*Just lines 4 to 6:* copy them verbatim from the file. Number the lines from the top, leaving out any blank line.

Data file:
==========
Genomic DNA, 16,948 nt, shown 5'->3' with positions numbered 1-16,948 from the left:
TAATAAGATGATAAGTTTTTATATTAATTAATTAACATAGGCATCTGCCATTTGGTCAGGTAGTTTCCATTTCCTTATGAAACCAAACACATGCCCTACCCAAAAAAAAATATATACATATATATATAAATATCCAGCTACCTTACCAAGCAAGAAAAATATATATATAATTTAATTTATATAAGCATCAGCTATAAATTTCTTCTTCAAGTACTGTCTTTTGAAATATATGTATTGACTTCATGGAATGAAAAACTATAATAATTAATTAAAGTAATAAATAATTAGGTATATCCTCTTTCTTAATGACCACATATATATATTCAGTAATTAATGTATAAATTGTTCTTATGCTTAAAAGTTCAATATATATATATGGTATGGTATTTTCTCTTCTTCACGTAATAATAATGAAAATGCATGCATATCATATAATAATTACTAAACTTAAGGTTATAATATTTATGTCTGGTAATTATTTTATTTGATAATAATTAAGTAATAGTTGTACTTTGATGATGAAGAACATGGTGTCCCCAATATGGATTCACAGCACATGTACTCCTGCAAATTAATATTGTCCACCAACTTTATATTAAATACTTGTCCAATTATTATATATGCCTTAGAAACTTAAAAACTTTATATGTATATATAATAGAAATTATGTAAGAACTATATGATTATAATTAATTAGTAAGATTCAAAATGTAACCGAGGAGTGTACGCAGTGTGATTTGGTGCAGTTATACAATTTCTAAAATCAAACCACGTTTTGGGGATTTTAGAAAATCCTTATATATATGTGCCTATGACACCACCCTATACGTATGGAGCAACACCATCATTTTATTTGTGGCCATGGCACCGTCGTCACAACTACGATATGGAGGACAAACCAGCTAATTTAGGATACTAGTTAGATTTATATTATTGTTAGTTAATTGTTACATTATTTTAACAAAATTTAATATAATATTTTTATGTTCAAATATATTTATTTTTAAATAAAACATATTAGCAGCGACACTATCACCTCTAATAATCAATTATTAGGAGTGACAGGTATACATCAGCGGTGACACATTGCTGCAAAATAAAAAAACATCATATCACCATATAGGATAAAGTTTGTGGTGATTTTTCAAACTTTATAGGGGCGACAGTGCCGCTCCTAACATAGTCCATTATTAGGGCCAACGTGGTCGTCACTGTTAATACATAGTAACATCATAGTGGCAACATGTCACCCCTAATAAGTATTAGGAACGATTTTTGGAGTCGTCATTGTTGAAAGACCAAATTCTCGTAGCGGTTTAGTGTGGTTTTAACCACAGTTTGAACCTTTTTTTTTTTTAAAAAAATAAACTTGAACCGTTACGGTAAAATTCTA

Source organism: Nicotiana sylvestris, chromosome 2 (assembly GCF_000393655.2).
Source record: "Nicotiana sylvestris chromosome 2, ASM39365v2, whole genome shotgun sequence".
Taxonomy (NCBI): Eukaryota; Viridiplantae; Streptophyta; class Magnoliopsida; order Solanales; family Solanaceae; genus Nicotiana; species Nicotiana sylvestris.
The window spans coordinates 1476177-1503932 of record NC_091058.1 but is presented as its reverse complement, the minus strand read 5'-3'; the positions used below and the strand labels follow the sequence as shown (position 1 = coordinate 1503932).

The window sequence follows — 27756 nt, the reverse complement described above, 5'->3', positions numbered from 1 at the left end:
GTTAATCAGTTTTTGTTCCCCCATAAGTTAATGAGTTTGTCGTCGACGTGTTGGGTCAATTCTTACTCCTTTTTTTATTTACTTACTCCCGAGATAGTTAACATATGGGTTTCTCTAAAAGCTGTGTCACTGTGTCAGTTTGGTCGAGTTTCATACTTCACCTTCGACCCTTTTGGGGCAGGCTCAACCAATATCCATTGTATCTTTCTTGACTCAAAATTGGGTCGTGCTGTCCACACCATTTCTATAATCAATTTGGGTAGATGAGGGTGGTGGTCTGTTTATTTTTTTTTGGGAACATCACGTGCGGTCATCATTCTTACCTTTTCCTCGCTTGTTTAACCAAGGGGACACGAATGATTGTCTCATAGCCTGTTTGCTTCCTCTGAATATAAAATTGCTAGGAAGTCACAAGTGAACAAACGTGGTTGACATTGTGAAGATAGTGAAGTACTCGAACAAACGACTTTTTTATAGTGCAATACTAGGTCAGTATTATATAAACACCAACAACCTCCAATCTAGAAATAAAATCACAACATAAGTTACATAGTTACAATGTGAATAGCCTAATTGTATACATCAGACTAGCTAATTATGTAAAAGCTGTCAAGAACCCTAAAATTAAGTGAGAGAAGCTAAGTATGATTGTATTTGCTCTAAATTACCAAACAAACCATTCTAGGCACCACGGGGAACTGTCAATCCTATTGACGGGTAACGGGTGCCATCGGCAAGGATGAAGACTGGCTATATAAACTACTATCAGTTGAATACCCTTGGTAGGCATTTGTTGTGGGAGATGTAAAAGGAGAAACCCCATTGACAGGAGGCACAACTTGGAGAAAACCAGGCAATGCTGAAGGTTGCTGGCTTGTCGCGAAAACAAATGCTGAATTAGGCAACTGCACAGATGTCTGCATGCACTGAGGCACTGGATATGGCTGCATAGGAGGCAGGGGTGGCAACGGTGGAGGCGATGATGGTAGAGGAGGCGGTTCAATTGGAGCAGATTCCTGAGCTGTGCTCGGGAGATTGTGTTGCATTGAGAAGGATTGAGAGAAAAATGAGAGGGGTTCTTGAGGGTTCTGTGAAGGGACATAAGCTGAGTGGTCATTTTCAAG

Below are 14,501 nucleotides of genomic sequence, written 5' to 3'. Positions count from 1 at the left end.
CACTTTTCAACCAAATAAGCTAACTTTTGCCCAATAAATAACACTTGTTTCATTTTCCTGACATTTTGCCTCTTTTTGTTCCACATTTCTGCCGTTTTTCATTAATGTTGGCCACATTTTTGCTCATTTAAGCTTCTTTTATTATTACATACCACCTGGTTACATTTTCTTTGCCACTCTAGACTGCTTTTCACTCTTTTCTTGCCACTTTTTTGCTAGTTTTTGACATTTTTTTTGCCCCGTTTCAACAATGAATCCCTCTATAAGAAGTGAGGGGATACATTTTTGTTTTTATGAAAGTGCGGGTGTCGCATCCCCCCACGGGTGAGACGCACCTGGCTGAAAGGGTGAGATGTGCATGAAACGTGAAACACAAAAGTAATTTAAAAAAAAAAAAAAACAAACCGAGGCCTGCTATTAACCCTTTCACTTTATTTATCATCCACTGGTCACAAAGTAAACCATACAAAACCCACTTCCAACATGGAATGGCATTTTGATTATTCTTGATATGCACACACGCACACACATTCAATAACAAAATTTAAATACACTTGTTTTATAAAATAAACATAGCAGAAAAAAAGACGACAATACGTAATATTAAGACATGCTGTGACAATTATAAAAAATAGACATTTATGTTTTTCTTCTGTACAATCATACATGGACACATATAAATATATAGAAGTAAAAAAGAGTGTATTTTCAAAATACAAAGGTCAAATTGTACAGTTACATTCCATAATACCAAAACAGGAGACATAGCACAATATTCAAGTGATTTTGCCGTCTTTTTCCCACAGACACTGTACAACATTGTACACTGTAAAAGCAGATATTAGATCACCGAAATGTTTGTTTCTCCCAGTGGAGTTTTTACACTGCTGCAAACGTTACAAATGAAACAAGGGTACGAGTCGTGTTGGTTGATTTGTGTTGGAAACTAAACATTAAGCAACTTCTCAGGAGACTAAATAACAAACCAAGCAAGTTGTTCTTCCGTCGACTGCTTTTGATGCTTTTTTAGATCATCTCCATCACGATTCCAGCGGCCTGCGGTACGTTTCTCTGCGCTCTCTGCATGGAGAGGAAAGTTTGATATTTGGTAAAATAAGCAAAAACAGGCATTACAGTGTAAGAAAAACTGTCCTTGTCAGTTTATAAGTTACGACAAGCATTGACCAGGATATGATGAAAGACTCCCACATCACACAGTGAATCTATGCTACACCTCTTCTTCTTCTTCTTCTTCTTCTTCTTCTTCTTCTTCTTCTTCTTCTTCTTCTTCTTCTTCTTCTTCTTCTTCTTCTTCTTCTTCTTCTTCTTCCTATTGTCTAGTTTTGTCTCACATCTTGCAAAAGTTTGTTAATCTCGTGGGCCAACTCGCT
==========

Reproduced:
Source record: "Nicotiana sylvestris chromosome 2, ASM39365v2, whole genome shotgun sequence".
Taxonomy (NCBI): Eukaryota; Viridiplantae; Streptophyta; class Magnoliopsida; order Solanales; family Solanaceae; genus Nicotiana; species Nicotiana sylvestris.
The window spans coordinates 1476177-1503932 of record NC_091058.1 but is presented as its reverse complement, the minus strand read 5'-3'; the positions used below and the strand labels follow the sequence as shown (position 1 = coordinate 1503932).